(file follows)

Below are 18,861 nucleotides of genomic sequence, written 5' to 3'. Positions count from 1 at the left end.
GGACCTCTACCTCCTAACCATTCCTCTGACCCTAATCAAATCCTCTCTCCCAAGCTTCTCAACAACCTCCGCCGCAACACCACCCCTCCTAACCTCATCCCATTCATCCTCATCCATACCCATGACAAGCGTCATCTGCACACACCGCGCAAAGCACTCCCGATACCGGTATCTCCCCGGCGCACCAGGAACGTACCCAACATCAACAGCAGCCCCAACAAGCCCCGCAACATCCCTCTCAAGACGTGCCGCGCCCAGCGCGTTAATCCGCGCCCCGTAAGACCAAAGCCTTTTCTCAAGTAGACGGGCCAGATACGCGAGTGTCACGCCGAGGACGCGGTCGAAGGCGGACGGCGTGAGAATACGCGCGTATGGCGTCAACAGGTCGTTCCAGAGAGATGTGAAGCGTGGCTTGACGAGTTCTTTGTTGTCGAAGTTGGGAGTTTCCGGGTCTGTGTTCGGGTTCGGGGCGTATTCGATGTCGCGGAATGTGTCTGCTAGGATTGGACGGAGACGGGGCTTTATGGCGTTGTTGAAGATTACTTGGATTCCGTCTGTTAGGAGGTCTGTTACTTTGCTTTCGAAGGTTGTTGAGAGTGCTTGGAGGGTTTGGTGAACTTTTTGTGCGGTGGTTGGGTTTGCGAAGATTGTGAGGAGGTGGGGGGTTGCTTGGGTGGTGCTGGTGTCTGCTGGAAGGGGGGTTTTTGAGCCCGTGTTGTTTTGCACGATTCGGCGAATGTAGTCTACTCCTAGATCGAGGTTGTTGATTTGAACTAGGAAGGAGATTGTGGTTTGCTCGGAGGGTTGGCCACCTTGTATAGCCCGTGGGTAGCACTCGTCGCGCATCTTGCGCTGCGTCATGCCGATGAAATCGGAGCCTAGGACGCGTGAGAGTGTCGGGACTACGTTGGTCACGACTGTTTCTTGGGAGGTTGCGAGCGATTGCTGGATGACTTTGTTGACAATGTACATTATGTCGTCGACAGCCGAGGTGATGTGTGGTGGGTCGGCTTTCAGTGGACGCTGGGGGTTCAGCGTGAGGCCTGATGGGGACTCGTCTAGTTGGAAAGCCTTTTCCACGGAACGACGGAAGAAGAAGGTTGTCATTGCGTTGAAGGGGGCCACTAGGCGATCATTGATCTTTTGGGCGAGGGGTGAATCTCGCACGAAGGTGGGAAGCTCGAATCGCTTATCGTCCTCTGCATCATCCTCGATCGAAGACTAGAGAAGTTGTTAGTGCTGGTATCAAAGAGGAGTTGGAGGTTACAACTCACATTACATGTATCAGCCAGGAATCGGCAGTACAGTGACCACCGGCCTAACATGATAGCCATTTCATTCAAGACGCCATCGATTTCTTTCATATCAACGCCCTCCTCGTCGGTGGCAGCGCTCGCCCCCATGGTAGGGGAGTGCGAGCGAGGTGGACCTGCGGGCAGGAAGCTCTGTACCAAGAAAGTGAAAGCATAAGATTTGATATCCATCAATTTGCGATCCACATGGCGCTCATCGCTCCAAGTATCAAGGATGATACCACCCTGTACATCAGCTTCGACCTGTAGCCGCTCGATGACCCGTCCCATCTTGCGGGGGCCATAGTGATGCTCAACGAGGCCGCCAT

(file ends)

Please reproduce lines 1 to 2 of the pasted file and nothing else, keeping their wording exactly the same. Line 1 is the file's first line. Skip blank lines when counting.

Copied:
Below are 18,861 nucleotides of genomic sequence, written 5' to 3'. Positions count from 1 at the left end.
GGACCTCTACCTCCTAACCATTCCTCTGACCCTAATCAAATCCTCTCTCCCAAGCTTCTCAACAACCTCCGCCGCAACACCACCCCTCCTAACCTCATCCCATTCATCCTCATCCATACCCATGACAAGCGTCATCTGCACACACCGCGCAAAGCACTCCCGATACCGGTATCTCCCCGGCGCACCAGGAACGTACCCAACATCAACAGCAGCCCCAACAAGCCCCGCAACATCCCTCTCAAGACGTGCCGCGCCCAGCGCGTTAATCCGCGCCCCGTAAGACCAAAGCCTTTTCTCAAGTAGACGGGCCAGATACGCGAGTGTCACGCCGAGGACGCGGTCGAAGGCGGACGGCGTGAGAATACGCGCGTATGGCGTCAACAGGTCGTTCCAGAGAGATGTGAAGCGTGGCTTGACGAGTTCTTTGTTGTCGAAGTTGGGAGTTTCCGGGTCTGTGTTCGGGTTCGGGGCGTATTCGATGTCGCGGAATGTGTCTGCTAGGATTGGACGGAGACGGGGCTTTATGGCGTTGTTGAAGATTACTTGGATTCCGTCTGTTAGGAGGTCTGTTACTTTGCTTTCGAAGGTTGTTGAGAGTGCTTGGAGGGTTTGGTGAACTTTTTGTGCGGTGGTTGGGTTTGCGAAGATTGTGAGGAGGTGGGGGGTTGCTTGGGTGGTGCTGGTGTCTGCTGGAAGGGGGGTTTTTGAGCCCGTGTTGTTTTGCACGATTCGGCGAATGTAGTCTACTCCTAGATCGAGGTTGTTGATTTGAACTAGGAAGGAGATTGTGGTTTGCTCGGAGGGTTGGCCACCTTGTATAGCCCGTGGGTAGCACTCGTCGCGCATCTTGCGCTGCGTCATGCCGATGAAATCGGAGCCTAGGACGCGTGAGAGTGTCGGGACTACGTTGGTCACGACTGTTTCTTGGGAGGTTGCGAGCGATTGCTGGATGACTTTGTTGACAATGTACATTATGTCGTCGACAGCCGAGGTGATGTGTGGTGGGTCGGCTTTCAGTGGACGCTGGGGGTTCAGCGTGAGGCCTGATGGGGACTCGTCTAGTTGGAAAGCCTTTTCCACGGAACGACGGAAGAAGAAGGTTGTCATTGCGTTGAAGGGGGCCACTAGGCGATCATTGATCTTTTGGGCGAGGGGTGAATCTCGCACGAAGGTGGGAAGCTCGAATCGCTTATCGTCCTCTGCATCATCCTCGATCGAAGACTAGAGAAGTTGTTAGTGCTGGTATCAAAGAGGAGTTGGAGGTTACAACTCACATTACATGTATCAGCCAGGAATCGGCAGTACAGTGACCACCGGCCTAACATGATAGCCATTTCATTCAAGACGCCATCGATTTCTTTCATATCAACGCCCTCCTCGTCGGTGGCAGCGCTCGCCCCCATGGTAGGGGAGTGCGAGCGAGGTGGACCTGCGGGCAGGAAGCTCTGTACCAAGAAAGTGAAAGCATAAGATTTGATATCCATCAATTTGCGATCCACATGGCGCTCATCGCTCCAAGTATCAAGGATGATACCACCCTGTACATCAGCTTCGACCTGTAGCCGCTCGATGACCCGTCCCATCTTGCGGGGGCCATAGTGATGCTCAACGAGGCCGCCAT